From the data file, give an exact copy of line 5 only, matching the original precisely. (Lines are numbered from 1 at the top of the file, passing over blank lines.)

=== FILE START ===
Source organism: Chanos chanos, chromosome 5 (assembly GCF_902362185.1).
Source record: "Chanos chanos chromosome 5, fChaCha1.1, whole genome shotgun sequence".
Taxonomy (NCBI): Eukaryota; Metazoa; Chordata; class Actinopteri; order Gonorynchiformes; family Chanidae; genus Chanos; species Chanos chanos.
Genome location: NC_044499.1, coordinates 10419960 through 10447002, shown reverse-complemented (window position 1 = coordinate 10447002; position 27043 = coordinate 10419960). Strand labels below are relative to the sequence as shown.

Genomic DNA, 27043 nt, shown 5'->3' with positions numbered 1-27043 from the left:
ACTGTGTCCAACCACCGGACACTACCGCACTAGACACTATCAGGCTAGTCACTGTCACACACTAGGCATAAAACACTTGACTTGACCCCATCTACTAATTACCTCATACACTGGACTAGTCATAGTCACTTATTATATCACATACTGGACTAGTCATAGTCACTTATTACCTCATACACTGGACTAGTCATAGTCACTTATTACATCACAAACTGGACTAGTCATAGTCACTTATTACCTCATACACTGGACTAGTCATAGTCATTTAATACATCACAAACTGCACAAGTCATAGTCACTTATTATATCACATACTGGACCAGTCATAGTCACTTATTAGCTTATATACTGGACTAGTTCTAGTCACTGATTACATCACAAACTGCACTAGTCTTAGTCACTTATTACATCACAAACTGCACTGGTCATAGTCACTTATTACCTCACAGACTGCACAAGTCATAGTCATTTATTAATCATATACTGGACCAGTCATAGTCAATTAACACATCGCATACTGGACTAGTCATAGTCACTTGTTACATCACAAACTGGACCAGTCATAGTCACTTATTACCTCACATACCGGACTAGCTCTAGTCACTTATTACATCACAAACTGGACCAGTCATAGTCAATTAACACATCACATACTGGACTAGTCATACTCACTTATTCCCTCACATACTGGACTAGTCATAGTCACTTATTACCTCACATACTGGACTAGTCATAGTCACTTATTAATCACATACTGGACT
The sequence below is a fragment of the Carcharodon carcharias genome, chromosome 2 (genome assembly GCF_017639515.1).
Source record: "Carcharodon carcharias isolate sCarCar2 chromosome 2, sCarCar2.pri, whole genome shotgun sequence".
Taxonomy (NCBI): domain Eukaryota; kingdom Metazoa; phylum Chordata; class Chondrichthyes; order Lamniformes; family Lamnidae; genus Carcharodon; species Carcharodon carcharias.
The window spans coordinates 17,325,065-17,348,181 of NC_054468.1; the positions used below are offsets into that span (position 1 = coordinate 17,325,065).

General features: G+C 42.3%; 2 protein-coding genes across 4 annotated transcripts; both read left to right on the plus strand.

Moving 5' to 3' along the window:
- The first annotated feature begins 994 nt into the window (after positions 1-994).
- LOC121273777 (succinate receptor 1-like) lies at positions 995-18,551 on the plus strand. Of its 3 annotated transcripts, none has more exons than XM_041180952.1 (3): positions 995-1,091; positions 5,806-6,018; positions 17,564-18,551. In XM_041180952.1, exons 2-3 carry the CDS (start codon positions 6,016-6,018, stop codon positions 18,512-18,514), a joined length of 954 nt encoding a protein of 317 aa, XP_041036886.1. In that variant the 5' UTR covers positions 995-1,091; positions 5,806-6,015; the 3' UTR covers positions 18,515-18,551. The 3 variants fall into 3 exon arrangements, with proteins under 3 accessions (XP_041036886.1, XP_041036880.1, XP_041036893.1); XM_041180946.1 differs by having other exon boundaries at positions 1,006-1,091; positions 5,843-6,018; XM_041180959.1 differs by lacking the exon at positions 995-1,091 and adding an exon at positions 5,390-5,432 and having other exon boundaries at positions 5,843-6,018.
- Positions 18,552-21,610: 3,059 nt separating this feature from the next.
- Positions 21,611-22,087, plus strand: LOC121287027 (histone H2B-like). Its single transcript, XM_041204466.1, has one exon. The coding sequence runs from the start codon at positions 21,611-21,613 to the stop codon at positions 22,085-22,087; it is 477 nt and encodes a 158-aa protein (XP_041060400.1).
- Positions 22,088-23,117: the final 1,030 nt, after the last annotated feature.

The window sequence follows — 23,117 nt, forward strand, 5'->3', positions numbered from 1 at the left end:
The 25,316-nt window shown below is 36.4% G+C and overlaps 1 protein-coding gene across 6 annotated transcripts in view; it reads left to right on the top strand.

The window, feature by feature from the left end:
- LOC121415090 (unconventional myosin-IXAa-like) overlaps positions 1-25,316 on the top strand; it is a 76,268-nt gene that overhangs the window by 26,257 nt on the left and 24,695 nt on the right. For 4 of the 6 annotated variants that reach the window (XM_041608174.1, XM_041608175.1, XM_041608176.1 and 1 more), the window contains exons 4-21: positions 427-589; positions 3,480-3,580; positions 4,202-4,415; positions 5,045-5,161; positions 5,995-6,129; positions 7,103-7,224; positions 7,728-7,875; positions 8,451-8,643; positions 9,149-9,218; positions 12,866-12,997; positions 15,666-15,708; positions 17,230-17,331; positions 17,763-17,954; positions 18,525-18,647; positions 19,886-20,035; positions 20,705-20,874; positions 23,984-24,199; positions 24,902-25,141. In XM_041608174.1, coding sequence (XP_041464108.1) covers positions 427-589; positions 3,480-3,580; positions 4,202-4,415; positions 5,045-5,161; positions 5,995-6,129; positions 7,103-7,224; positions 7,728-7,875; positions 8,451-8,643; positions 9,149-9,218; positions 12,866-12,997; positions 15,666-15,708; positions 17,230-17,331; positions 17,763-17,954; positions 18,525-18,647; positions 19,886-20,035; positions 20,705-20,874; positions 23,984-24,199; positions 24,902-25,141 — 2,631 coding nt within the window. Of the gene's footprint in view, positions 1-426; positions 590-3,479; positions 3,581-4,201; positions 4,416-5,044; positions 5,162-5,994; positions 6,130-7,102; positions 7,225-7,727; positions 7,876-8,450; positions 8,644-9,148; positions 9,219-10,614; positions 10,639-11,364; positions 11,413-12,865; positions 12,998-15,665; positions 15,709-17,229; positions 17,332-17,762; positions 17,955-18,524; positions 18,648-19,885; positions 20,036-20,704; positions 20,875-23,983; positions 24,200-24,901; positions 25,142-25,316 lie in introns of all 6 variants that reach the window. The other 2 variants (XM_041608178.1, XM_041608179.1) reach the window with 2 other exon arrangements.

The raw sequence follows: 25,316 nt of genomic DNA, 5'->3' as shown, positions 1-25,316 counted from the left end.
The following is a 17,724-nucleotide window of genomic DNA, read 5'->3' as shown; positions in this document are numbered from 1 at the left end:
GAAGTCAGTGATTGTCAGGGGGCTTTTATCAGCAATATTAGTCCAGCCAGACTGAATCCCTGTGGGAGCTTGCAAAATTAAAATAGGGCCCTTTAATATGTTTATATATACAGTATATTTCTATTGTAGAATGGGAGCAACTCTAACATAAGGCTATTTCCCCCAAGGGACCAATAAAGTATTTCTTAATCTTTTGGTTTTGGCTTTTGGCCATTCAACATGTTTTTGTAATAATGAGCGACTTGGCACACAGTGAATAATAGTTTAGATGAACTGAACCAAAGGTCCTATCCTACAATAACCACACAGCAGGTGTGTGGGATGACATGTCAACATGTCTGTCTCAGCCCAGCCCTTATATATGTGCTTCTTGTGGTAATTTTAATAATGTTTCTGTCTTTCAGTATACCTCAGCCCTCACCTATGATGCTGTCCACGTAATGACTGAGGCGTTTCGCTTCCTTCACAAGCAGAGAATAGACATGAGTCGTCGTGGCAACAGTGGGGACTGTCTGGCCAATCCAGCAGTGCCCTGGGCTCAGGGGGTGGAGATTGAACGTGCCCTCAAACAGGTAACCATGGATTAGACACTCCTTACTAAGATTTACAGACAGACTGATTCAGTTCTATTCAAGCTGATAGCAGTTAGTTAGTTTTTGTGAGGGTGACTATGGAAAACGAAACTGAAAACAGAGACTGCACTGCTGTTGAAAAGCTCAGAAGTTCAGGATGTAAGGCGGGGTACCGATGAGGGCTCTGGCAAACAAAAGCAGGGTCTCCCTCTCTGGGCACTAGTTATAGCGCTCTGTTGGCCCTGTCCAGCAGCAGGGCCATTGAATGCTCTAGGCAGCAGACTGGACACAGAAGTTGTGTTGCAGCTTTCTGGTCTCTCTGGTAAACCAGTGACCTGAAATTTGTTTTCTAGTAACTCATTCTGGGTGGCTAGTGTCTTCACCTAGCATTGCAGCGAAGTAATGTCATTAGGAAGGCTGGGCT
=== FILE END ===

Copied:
Genomic DNA, 27043 nt, shown 5'->3' with positions numbered 1-27043 from the left: